`You don’t know much even about them, if you think old Barliman is stupid…  ‘e is wise enough on his own ground. He thinks less than he talks, and slower; yet he can see through a brick wall in time (as they say in Bree). But there are few left in Middle-earth like Aragorn son of Arathorn.

He then explains who Aragorn really is:

“But there are few left in Middle-earth like Aragorn son of Arathorn. The race of the Kings from over the Sea is nearly at an end. It may be that this War of the Ring will be their last adventure.’

“’Do you really mean that Strider is one of the people of the old Kings?’ said Frodo in wonder. ‘I thought they had all vanished long ago. I thought he was only a Ranger.’

“’Only a Ranger!’ cried Gandalf. ‘My dear Frodo, that is just what the Rangers are: the last remnant in the North of the great people, the Men of the West. They have helped me before; and I shall need their help in the days to come.”

He then explains again what a narrow escape Frodo had:

“Elrond is a master of healing, but the weapons of our Enemy are deadly. To tell you the truth, I had very little hope; for I suspected that there was some fragment of the blade still in the closed wound. But it could not be found until last night. Then Elrond removed a splinter. It was deeply buried, and it was working inwards.’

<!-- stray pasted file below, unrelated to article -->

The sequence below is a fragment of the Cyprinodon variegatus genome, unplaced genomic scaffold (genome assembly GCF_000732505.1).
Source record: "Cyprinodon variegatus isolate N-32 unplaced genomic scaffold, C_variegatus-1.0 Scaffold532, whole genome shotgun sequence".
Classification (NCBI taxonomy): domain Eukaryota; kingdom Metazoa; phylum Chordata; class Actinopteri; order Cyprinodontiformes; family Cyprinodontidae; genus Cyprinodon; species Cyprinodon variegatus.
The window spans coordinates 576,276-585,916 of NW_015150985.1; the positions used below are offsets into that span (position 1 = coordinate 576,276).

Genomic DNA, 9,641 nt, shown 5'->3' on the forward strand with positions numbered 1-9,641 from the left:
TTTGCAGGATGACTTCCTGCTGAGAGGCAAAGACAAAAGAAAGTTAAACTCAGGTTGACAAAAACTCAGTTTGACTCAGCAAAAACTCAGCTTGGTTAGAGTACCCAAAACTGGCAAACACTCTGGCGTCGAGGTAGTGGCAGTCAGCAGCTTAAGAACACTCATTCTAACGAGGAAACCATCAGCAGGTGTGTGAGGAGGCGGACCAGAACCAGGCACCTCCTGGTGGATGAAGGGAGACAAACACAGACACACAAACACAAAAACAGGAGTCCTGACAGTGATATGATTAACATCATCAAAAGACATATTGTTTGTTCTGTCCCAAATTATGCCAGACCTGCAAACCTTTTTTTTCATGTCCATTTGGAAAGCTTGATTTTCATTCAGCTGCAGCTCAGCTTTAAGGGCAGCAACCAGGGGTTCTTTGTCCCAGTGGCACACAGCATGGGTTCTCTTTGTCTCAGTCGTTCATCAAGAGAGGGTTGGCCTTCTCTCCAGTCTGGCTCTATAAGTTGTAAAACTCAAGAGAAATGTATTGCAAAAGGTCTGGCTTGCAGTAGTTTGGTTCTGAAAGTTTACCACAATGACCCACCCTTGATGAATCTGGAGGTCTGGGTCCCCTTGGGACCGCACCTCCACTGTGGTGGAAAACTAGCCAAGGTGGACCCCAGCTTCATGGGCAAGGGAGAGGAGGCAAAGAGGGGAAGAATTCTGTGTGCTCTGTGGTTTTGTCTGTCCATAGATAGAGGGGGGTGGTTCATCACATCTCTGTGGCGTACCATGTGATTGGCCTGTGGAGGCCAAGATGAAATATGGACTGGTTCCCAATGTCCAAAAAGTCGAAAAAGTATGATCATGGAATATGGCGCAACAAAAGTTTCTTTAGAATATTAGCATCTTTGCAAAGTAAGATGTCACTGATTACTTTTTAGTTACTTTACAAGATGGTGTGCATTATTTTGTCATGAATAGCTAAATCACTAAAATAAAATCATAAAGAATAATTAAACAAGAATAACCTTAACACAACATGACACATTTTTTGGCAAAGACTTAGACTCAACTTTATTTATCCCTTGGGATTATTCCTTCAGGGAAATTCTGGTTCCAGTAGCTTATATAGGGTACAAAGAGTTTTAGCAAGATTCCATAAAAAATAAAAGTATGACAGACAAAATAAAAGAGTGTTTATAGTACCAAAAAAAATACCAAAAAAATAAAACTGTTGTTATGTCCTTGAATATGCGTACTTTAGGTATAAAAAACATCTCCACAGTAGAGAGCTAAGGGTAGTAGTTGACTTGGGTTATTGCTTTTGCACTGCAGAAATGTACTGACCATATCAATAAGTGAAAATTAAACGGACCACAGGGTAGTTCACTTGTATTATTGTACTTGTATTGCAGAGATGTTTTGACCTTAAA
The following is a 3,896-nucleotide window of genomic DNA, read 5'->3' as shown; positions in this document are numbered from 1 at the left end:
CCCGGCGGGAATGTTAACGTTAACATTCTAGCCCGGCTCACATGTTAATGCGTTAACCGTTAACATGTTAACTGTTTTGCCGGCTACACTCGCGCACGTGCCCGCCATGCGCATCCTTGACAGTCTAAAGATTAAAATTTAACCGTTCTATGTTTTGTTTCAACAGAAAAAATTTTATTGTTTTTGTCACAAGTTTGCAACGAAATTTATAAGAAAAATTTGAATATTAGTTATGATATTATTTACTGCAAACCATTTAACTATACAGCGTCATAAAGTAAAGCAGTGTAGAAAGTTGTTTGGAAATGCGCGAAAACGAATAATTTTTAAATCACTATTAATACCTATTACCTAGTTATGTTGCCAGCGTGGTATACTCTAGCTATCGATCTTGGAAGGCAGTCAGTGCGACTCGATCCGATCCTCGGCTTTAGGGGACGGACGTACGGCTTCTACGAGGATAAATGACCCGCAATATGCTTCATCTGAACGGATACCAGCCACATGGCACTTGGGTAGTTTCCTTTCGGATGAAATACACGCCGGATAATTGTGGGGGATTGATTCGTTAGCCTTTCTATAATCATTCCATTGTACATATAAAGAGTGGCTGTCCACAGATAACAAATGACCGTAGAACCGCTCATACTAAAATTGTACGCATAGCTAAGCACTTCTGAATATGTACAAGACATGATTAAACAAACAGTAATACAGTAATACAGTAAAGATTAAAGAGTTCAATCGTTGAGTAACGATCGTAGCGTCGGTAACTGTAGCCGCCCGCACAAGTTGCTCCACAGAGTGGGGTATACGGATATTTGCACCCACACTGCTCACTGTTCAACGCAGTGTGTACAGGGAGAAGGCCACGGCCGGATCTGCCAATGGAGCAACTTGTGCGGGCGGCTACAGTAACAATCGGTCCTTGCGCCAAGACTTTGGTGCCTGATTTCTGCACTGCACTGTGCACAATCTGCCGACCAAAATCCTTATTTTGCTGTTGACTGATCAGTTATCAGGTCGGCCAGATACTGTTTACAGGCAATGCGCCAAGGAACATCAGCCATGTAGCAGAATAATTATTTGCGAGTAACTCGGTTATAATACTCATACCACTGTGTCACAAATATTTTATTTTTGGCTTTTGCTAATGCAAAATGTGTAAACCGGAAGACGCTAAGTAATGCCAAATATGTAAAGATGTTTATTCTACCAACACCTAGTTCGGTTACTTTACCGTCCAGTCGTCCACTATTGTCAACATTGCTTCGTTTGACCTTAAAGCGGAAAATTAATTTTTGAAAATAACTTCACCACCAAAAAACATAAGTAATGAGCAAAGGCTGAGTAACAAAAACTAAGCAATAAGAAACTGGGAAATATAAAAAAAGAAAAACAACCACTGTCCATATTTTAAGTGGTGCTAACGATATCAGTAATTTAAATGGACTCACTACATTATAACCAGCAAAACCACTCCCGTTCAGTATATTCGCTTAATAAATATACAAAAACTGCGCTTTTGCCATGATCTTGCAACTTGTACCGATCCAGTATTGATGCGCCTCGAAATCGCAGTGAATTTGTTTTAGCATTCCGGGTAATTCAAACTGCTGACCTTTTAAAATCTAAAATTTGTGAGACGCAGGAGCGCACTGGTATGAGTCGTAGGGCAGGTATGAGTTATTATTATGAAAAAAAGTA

“Frodo shuddered, remembering the cruel knife with notched blade that had vanished in Strider’s hands. ‘Don’t be alarmed!’ said Gandalf. ‘It is gone now. It has been melted. And it seems that Hobbits fade very reluctantly. I have known strong warriors of the Big People who would quickly have been overcome by that splinter, which you bore for seventeen days.’

“’What would they have done to me?’ asked Frodo. ‘What were the Riders trying to do?’

“’They tried to pierce your heart with a Morgul-knife which remains in the wound. If they had succeeded, you would have become like they are, only weaker and under their command. You would have become a wraith under the dominion of the Dark Lord; and he would have tormented you for trying to keep his Ring, if any greater torment were possible than being robbed of it and seeing it on his hand.’

“’Thank goodness I did not realize the horrible danger!’ said Frodo faintly. ‘I was mortally afraid, of course; but if I had known more, I should not have dared even to move. It is a marvel that I escaped!’

“’Yes, fortune or fate have helped you,’ said Gandalf, ‘not to mention courage. For your heart was not touched, and only your shoulder was pierced; and that was because you resisted to the last. But it was a terribly narrow shave, so to speak. You were in gravest peril while you wore the Ring, for then you were half in the wraith-world yourself, and they might have seized you. You could see them, and they could see you.’”